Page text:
I know what you’re thinking: Arielle, you love social media. You’re always tagging friends in memes on Facebook, drunkenly snapchatting your friends singing in ubers, tweeting #JournoRequests and writing excessively long captions on Instagram. Yes, yes, I know. I live in the social media bubble just as much as the next millennial. I probably unlock my phone to check my accounts at least every hour. But here’s the thing – I kinda wish it didn’t exist at all.
I know this might sound weird, seeing as I come from the generation raised on MSN messenger and Bebo, but I actually do prefer living IRL. If I order a delicious brunch in a restaurant, my first thought is to shove it all in my mouth, not immediately whip my phone out for an Instagrammable picture. If I go to a festival and I’m wearing a cute outfit, I can’t be bothered to stand and take pictures in front of the ferris wheel – I just want to dance and laugh with my friends and drink gross cider until I get indigestion, and run around in the mud until my carefully-picked outfit is covered in stains. That would all be fine if I just didn’t care at all – but, I admit, I’ll regret not capturing those moments and putting them online when the following (hungover) day rolls around.
I hate that feeling – if it were up to me, I wouldn’t live my life through the lens of social media. As narcissistic as I am, I don’t particularly like documenting everything I do in picture or video form. I love to write, but putting myself out there like that doesn’t come naturally. But I feel like it sort-of isn’t up to me, as it seems that nowadays social acceptance and validation is wrapped up in a profile and a news feed. If you didn’t snap it, did you even go? If you don’t have many followers, do you even have friends? If you don’t receive likes, are you even likeable?
On the one hand, I know my value isn’t rooted in how popular or beautiful my social media accounts are. On the other hand, I think that if everyone else is doing it, I should probably get on board. But I feel like I’m lagging behind; I don’t really know how to take a good photograph, with perfect lighting (a millennial instinct I have somehow never acquired). I’m not exactly sure where the line is between self-promotion and bragging. I know a lot of people say increasing their followers is fun – almost like a game, setting themselves targets – but for me, it feels like a popularity contest I’m destined to lose. And sometimes, irrationally, I imagine someone looking through their feed, seeing that selfie I spent hours taking and mulling over, thinking ‘ugh what an idiot’ and scrolling straight past.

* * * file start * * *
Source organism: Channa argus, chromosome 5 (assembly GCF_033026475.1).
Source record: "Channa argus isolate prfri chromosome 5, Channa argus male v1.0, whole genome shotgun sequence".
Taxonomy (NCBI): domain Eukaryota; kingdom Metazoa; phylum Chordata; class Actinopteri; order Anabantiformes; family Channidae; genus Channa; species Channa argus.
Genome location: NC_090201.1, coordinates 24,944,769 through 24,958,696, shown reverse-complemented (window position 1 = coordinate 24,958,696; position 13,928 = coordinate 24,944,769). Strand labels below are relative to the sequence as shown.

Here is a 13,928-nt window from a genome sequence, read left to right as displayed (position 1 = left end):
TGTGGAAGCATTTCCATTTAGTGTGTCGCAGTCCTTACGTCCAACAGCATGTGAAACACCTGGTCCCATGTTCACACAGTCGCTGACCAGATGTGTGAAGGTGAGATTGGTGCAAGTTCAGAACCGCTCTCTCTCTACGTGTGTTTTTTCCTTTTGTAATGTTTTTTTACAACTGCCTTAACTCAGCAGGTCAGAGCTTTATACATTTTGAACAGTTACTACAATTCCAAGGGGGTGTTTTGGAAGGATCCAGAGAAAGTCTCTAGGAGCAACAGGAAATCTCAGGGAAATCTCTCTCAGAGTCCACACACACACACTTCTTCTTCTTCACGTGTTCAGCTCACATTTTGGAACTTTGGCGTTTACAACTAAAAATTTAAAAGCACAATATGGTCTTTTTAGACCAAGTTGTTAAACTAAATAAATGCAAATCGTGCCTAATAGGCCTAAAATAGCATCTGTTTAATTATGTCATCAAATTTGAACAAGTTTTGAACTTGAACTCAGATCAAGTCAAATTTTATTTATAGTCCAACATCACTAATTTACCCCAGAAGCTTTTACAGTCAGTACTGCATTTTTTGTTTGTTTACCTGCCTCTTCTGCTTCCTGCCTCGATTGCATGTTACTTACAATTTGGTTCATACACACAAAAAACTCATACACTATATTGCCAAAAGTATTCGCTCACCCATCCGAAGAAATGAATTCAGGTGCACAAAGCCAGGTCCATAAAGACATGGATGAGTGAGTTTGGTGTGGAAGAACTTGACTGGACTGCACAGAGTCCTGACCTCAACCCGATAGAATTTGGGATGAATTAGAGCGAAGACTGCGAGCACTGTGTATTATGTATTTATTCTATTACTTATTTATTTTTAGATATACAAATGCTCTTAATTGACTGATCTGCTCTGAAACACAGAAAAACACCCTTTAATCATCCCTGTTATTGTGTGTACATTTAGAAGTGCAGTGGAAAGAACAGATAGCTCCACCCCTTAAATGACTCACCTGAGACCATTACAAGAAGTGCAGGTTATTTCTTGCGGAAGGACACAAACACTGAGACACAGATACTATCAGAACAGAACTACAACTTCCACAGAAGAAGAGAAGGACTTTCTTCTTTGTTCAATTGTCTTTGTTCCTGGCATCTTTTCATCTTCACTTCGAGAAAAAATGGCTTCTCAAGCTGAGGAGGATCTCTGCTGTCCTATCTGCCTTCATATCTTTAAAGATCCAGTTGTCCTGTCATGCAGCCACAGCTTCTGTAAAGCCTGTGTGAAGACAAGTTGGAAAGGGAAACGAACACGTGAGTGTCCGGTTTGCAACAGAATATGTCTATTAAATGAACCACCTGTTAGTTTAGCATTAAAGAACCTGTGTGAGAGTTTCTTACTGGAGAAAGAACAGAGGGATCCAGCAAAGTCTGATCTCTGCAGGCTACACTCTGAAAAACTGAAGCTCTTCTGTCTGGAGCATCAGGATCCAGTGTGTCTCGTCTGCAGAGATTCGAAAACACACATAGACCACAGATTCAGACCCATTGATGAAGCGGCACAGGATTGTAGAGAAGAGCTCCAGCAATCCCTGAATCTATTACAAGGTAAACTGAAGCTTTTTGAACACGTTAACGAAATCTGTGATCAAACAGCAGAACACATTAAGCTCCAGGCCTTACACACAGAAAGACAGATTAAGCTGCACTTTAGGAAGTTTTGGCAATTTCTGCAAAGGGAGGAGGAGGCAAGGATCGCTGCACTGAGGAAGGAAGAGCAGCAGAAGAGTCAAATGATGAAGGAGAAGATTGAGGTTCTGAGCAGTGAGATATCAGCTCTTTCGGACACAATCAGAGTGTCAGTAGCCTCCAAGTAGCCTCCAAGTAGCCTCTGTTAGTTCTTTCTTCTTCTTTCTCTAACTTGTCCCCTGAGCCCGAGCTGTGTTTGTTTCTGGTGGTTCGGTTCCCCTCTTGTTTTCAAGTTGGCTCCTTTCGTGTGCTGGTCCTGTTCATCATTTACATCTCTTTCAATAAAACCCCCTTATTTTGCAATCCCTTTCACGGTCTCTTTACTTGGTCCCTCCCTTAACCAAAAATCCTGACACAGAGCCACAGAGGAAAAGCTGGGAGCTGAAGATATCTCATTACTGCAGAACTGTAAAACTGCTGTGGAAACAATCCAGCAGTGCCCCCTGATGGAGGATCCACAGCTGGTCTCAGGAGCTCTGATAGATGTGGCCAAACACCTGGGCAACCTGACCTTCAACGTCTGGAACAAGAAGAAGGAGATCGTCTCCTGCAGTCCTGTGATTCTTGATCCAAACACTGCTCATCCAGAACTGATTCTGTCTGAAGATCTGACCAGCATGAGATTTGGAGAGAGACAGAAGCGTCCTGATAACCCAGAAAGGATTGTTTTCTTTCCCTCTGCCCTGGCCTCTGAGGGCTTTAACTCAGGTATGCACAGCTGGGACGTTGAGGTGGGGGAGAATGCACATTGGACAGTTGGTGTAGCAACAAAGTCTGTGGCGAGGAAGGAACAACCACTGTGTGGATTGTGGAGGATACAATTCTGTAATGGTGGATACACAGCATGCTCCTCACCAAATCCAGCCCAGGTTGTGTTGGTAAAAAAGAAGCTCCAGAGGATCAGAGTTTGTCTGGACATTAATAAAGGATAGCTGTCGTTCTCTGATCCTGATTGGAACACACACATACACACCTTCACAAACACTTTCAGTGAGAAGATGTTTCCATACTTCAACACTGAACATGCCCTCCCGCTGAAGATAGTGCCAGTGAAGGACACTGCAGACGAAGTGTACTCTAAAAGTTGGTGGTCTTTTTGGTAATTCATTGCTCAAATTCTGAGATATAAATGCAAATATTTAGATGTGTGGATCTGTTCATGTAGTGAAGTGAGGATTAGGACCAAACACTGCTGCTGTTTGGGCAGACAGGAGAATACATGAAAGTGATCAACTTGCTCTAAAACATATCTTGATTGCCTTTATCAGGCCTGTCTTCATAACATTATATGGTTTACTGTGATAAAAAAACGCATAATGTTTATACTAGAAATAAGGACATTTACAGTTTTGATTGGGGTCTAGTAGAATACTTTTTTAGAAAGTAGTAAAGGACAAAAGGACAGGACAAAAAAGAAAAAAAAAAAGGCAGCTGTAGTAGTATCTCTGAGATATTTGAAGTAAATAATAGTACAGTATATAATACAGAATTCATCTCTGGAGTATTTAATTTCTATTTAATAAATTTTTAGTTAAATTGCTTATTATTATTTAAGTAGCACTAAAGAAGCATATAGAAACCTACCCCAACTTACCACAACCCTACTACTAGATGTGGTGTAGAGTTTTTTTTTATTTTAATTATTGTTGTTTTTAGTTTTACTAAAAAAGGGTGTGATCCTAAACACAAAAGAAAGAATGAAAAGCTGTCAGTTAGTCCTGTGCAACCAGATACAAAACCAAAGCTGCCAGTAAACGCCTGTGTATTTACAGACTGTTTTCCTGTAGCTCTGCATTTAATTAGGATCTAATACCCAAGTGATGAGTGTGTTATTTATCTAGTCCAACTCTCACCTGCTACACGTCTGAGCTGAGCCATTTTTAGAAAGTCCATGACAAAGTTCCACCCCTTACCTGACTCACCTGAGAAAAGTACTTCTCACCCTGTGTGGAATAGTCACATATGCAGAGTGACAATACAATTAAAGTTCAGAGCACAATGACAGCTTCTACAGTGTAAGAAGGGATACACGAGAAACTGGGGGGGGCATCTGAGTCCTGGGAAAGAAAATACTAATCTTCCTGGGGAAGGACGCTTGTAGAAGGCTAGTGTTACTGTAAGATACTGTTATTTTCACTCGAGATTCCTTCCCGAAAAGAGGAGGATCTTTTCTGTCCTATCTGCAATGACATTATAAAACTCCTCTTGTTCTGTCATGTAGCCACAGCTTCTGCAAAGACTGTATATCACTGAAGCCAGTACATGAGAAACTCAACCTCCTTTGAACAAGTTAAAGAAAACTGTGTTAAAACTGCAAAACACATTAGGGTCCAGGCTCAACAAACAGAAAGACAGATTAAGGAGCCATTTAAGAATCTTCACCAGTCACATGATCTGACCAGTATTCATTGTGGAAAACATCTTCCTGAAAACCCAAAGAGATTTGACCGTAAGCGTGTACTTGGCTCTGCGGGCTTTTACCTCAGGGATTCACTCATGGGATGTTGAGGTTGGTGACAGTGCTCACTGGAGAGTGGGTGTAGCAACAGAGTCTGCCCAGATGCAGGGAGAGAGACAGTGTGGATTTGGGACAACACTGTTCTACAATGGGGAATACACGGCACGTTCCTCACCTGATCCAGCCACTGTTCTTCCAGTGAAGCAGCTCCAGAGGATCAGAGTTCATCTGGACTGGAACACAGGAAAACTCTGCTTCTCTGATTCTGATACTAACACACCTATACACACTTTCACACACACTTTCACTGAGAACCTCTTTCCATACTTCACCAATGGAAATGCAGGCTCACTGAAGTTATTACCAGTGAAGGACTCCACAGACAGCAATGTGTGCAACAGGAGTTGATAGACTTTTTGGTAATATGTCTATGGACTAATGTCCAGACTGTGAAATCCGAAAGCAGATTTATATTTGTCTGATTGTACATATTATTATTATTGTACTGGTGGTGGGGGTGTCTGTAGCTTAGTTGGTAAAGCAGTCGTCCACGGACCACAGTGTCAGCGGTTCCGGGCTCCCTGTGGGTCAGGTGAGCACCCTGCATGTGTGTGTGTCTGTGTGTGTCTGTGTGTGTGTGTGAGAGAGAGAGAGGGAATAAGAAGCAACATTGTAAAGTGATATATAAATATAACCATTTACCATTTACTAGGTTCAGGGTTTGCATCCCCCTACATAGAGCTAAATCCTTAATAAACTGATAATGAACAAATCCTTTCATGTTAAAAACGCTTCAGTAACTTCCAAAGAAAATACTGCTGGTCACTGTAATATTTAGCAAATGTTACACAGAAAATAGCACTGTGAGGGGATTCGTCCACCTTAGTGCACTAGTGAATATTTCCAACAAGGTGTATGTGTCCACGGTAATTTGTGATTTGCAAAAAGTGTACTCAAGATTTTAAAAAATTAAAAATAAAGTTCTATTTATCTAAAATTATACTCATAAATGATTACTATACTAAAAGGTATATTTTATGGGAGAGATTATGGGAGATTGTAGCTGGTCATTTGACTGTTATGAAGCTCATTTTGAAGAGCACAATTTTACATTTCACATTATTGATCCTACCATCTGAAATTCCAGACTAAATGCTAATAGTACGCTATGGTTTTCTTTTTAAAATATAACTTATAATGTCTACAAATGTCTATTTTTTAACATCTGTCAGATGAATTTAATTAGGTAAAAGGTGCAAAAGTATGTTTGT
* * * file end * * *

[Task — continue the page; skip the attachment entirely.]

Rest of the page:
And it’s not just my own accounts that leave me feeling down-trodden. I am self-diagnosed with a severe disorder called Chronic FOMO (that’s Fear of Missing Out, for my non-millennial readers). Normally this only applies to seeing things your friends are doing, but for me, FOMO manifests itself even when people I hardly know are doing something super-fun, or super-cool; I get fear of missing out on a lifestyle someone else is enjoying. I suppose you might think it’s bog-standard jealousy, but I think it’s that constantly seeing what everyone else is up to – even if it is, as I’m fully aware, a rose-tinted representation of their real lives – makes it difficult to focus on all the good things I am doing, and prevents me from living in the moment.
I believe the technical term for this is being ‘hyperconnected’. It’s so easy now to see what everyone’s doing, whether that’s stalking your friends on Snap Maps or getting live Twitter updates from your favourite celebrity, so your mind never really switches off. This goes some way to explaining why us millennials are all so anxious; it’s like we are always in multiple places at once, which is inevitably dizzying and disorientating.
I do try to calm my mind by giving myself a social media detox every once in a while. When I find there’s a lump in my throat as I scroll through a feed, I know it’s time to take a break. I spent the whole of the Christmas holidays – ten days – without Snapchat or Instagram on my phone, and it felt like a weight was lifted off my shoulders. I was free from the pressure to show everyone I was having a great time (especially as I was ill for most of it, so I really wasn’t) and I didn’t waste my time looking at pictures of barely distinguishable table settings and roast dinners. My restless thumbs finally had a break from scrolling, and my restless mind finally had a break from all the noise. I hung out with my mum, I stroked my dog, I saw old friends, and I watched lots of Netflix – and most importantly, I didn’t give a crap what anyone else was doing. I actually felt free.
I would have loved to stay off the apps for longer, but the nature of my job means that isn’t really possible. As a journalist, I need to stay in the loop and keep my finger on the pulse, and as I writer it’s important to be visible; people understandably want to know who you are and what you’re about. It’s obvious that the bigger your following, the bigger your reach. But when the social media ‘ideal’ is a carefully-curated feed with pictures edited so much they conceal all meaning and truth, how can you ever really convey who you are? And if I did put the entirety of my soul on social media – chin spots and insomnia for all to see – I’m not sure I could face that judgement. It’s a tricky tightrope to walk, and lord knows I don’t have great balance at the best of times.
What I guess I’m trying to say is that social media is a fuckboy and our relationship is complicated. Sometimes he’s a piece of shit and I wish he’d disappear from my life altogether, but I keep going back because he’s fun to look at and he often gives me that validation I crave. And as much as he’s dangerous, I s’pose it’s okay to mess around with him every once in a while. @arielletchiprout